which appear to be spammers trying to register on our wiki. The wiki replies and requires an additional action in order to register, and I assume it is this mail traffic that is causing the problem. Note that all of our mailing lists are handled by Sourceforge so this only affects mail from the wiki, project members and employees of OpenNMS.

I think it is pretty ironic that the reason my mail server is being blocked by hotmail is that spammers from hotmail are trying to register on our wiki.

Update: Surprise – I got a rather quick reply from hotmail:

My name is Amrita and I work with the Hotmail Deliverability Support Team.

Your IP (64.34.199.116) was blocked by Hotmail because Hotmail customers have reported email from this IP as unwanted. I have conducted an investigation into the emails originating from your IP space and have implemented mitigation for your deliverability problem. This process may take 24 – 48 hours to replicate completely throughout our system.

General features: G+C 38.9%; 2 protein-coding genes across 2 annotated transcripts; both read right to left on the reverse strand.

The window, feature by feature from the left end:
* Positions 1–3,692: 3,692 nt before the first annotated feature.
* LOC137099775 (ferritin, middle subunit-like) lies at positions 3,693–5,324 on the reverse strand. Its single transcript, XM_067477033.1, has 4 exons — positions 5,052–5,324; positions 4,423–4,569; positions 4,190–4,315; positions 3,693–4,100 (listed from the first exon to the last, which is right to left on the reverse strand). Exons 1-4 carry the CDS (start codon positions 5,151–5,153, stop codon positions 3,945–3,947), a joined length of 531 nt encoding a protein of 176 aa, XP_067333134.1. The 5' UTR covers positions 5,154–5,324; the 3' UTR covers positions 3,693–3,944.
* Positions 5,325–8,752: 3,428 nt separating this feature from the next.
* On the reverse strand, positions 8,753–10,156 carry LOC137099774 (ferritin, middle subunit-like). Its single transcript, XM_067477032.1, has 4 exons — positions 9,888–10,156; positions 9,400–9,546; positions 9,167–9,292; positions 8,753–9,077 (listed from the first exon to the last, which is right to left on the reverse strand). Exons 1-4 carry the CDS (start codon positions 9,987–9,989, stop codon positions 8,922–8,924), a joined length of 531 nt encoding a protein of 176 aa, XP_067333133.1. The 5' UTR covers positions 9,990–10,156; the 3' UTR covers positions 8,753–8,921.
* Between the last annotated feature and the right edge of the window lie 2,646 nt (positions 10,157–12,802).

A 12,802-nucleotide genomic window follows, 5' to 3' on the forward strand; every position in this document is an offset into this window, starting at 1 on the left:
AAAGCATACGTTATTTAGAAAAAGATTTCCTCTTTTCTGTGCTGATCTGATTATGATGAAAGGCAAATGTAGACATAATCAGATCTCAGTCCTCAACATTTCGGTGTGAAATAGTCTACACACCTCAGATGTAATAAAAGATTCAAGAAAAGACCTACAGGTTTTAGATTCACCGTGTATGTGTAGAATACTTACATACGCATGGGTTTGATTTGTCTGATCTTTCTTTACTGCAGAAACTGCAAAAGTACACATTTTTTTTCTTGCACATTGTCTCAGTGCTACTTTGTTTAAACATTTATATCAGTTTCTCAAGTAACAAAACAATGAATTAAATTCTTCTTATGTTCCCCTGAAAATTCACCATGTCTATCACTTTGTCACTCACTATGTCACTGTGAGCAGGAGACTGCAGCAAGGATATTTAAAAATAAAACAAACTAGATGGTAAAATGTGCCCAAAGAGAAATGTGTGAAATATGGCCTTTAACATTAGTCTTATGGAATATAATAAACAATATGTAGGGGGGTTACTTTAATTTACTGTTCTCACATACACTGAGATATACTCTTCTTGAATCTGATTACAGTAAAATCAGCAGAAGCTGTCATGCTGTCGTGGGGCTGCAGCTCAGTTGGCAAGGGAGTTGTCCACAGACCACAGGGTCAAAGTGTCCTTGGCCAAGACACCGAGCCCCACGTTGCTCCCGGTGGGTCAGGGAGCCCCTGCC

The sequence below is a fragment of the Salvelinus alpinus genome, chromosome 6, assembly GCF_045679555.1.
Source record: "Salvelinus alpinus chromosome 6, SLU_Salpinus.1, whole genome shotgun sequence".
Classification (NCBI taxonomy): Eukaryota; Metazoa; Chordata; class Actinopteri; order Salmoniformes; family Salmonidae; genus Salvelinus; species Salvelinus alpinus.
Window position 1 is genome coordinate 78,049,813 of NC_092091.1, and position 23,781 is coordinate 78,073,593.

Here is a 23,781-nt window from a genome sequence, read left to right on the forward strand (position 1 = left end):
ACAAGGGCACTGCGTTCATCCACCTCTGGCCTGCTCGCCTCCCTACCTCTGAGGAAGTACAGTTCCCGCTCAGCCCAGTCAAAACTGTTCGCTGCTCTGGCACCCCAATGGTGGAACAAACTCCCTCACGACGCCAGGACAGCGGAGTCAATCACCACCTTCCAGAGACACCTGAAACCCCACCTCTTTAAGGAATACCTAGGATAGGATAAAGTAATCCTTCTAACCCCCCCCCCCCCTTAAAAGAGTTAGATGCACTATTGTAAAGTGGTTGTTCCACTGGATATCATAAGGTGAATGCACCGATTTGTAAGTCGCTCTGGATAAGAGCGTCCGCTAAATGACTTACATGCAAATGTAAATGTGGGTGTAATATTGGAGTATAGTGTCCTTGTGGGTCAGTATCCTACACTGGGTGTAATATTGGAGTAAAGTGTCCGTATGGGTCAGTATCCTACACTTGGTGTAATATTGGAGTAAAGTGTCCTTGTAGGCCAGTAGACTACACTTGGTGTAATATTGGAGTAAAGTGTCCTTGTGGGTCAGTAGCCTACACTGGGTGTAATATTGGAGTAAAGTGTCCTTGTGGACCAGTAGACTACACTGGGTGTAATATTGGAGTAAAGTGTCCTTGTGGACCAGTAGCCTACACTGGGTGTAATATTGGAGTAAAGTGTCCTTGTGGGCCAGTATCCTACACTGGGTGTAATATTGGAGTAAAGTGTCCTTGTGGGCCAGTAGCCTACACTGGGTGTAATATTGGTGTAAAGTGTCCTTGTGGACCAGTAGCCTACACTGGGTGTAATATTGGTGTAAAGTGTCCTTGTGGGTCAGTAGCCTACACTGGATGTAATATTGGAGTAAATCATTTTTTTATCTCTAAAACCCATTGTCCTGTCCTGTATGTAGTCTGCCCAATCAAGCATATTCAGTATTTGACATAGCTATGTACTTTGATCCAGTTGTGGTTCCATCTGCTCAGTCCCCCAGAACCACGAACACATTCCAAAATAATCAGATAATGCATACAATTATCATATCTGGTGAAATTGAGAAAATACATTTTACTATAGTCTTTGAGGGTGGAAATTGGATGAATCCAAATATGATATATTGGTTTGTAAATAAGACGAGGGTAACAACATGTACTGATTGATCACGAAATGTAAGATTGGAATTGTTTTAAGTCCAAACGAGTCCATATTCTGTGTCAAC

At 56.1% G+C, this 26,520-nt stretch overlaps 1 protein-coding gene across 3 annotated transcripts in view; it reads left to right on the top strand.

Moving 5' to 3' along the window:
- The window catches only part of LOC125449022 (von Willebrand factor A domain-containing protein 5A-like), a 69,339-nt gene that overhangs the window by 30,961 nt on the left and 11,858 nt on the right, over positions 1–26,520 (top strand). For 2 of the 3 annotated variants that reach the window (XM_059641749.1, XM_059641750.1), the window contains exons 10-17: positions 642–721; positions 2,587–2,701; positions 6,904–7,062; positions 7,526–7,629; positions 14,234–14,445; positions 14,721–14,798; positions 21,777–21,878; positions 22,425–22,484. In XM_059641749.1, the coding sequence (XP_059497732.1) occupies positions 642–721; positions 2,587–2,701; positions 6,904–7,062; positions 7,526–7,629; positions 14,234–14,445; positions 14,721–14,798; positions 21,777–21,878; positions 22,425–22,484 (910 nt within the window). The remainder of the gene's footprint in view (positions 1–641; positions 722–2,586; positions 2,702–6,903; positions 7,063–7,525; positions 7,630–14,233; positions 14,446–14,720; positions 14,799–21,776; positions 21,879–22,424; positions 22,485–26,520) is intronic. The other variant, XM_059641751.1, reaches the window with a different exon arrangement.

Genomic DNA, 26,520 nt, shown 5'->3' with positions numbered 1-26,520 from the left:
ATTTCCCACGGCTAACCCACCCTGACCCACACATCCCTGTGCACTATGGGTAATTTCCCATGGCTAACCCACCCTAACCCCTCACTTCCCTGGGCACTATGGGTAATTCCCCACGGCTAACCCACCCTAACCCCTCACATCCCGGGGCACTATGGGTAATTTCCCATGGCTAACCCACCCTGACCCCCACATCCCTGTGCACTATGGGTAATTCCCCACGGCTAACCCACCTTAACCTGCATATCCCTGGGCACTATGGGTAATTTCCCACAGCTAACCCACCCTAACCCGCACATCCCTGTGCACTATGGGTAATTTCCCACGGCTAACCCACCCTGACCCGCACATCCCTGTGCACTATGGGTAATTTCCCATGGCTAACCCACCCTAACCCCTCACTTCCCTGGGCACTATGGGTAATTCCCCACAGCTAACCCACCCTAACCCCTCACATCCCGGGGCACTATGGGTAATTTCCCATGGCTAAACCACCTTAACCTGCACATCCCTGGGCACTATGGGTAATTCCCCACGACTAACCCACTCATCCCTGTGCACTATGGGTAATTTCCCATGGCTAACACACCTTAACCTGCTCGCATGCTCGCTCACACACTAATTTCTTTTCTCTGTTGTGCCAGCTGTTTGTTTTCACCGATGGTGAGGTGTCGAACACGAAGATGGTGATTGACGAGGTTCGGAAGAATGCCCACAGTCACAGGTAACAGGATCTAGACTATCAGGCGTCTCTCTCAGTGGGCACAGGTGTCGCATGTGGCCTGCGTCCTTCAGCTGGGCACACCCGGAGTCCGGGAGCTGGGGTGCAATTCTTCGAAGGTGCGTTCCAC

Digger and the Hugo Awards

Tuesday, July 10th, 2012

Okay, no OpenNMS or open source content today, but since most free software geeks also like fantasy and science fiction literature I figure this might be of interest to the three people who read this blog.